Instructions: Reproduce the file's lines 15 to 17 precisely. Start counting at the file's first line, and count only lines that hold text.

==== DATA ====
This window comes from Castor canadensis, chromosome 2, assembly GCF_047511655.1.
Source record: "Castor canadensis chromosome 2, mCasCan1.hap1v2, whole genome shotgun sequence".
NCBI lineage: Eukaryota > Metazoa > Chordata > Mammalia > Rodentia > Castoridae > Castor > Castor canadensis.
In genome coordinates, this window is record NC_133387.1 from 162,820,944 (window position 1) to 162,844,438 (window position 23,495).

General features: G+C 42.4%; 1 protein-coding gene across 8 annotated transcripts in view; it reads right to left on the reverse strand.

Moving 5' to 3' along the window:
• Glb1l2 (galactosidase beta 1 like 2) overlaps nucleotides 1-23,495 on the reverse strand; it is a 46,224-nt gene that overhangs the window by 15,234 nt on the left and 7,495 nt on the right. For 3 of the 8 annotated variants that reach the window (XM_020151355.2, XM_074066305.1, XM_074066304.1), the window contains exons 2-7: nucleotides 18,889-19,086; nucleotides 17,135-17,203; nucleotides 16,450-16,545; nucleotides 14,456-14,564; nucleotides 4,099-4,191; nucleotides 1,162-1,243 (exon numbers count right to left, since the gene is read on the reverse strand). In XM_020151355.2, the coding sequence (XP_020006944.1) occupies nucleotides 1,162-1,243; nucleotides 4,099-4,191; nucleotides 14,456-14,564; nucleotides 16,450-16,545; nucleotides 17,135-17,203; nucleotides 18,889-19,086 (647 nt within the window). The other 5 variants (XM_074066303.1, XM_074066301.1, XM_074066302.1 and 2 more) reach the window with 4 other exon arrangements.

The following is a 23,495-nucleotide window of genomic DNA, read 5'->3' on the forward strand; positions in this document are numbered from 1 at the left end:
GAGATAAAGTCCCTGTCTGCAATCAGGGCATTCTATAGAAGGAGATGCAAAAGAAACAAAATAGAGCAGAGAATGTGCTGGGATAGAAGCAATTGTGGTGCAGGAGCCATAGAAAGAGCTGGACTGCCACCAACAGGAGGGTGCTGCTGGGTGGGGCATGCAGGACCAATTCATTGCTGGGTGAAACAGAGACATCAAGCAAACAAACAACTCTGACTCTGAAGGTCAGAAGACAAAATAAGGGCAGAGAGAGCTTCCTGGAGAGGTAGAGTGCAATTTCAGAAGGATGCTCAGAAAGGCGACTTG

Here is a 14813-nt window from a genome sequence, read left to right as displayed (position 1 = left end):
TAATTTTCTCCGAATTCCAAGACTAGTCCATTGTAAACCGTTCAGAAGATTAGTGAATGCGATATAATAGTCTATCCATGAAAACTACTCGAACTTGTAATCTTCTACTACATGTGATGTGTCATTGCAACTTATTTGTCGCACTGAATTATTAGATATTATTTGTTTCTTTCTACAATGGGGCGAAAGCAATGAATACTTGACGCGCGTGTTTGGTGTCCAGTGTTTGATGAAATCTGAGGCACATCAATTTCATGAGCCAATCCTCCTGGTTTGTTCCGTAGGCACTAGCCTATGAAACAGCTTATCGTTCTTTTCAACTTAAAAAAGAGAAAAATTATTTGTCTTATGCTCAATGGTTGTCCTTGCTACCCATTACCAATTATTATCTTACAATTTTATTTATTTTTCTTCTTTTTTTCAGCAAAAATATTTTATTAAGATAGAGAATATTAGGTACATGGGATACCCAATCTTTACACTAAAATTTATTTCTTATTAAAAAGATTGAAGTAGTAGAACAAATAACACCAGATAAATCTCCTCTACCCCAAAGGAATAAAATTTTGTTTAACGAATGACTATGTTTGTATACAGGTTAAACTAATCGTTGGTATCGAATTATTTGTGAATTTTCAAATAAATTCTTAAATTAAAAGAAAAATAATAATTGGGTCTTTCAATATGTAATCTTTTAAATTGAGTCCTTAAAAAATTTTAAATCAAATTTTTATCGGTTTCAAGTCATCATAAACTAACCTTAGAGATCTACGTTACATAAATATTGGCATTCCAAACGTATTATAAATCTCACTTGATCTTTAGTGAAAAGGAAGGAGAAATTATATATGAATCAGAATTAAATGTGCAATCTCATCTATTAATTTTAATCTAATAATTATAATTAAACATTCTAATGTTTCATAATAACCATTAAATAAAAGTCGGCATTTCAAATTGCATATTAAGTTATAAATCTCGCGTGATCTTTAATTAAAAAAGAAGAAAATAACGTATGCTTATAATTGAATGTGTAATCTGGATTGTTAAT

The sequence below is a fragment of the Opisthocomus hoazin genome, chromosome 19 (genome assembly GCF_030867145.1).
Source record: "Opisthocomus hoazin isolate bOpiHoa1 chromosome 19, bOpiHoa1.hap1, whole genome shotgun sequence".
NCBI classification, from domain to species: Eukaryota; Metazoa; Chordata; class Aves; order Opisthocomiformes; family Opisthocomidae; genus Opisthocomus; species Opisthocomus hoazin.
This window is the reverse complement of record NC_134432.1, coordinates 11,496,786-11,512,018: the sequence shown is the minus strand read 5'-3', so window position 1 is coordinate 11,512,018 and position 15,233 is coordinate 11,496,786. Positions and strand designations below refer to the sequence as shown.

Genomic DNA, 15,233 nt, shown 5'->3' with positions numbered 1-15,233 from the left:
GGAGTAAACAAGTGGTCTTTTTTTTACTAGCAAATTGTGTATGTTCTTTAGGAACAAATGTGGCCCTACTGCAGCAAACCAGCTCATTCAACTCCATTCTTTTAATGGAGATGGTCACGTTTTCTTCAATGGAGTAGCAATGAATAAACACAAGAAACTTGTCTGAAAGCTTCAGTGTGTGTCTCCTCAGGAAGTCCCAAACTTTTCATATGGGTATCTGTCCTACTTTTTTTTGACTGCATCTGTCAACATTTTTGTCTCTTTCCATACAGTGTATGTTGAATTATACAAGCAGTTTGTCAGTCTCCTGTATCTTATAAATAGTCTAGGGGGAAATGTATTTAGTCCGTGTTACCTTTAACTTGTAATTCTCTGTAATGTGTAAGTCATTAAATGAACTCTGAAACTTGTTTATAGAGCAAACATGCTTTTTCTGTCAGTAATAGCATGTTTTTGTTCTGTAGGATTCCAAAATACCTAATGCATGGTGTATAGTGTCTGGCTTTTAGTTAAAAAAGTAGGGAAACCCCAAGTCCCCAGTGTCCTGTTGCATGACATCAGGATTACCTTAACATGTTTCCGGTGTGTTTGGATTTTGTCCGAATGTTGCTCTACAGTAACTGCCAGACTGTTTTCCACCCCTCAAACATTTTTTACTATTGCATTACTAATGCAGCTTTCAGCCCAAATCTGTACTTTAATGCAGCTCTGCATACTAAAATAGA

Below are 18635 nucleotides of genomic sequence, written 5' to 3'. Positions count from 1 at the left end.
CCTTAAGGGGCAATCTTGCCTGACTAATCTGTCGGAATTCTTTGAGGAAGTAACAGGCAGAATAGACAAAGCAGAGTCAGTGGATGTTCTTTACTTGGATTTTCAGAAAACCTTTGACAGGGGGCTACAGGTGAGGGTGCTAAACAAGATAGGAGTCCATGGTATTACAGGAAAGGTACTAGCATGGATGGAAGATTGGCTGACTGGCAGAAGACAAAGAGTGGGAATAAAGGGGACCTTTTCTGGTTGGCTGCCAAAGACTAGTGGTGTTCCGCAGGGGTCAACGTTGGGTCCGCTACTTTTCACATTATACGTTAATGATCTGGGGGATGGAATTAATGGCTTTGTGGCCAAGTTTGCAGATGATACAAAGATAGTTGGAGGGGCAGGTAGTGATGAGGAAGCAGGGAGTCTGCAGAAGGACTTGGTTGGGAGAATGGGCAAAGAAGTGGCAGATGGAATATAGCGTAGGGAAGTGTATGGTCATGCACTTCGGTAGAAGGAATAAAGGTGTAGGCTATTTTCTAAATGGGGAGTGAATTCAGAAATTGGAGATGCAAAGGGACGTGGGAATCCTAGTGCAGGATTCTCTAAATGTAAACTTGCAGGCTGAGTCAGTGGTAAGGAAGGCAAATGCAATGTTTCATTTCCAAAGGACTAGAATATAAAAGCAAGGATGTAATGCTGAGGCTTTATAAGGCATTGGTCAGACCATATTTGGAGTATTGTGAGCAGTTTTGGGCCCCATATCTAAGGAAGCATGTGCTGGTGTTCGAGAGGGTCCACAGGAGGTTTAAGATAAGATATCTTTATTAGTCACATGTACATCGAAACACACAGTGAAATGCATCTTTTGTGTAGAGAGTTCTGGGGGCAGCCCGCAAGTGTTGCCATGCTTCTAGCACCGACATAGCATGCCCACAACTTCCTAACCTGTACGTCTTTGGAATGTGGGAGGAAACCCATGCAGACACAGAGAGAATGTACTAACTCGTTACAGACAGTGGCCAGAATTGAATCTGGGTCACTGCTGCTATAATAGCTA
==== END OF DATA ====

This window is the reverse complement of record NC_134432.1, coordinates 11,496,786-11,512,018: the sequence shown is the minus strand read 5'-3', so window position 1 is coordinate 11,512,018 and position 15,233 is coordinate 11,496,786. Positions and strand designations below refer to the sequence as shown.

Genomic DNA, 15,233 nt, shown 5'->3' with positions numbered 1-15,233 from the left:
GGAGTAAACAAGTGGTCTTTTTTTTACTAGCAAATTGTGTATGTTCTTTAGGAACAAATGTGGCCCTACTGCAGCAAACCAGCTCATTCAACTCCATTCTTTTAATGGAGATGGTCACGTTTTCTTCAATGGAGTAGCAATGAATAAACACAAGAAACTTGTCTGAAAGCTTCAGTGTGTGTCTCCTCAGGAAGTCCCAAACTTTTCATATGGGTATCTGTCCTACTTTTTTTTGACTGCATCTGTCAACATTTTTGTCTCTTTCCATACAGTGTATGTTGAATTATACAAGCAGTTTGTCAGTCTCCTGTATCTTATAAATAGTCTAGGGGGAAATGTATTTAGTCCGTGTTACCTTTAACTTGTAATTCTCTGTAATGTGTAAGTCATTAAATGAACTCTGAAACTTGTTTATAGAGCAAACATGCTTTTTCTGTCAGTAATAGCATGTTTTTGTTCTGTAGGATTCCAAAATACCTAATGCATGGTGTATAGTGTCTGGCTTTTAGTTAAAAAAGTAGGGAAACCCCAAGTCCCCAGTGTCCTGTTGCATGACATCAGGATTACCTTAACATGTTTCCGGTGTGTTTGGATTTTGTCCGAATGTTGCTCTACAGTAACTGCCAGACTGTTTTCCACCCCTCAAACATTTTTTACTATTGCATTACTAATGCAGCTTTCAGCCCAAATCTGTACTTTAATGCAGCTCTGCATACTAAAATAGA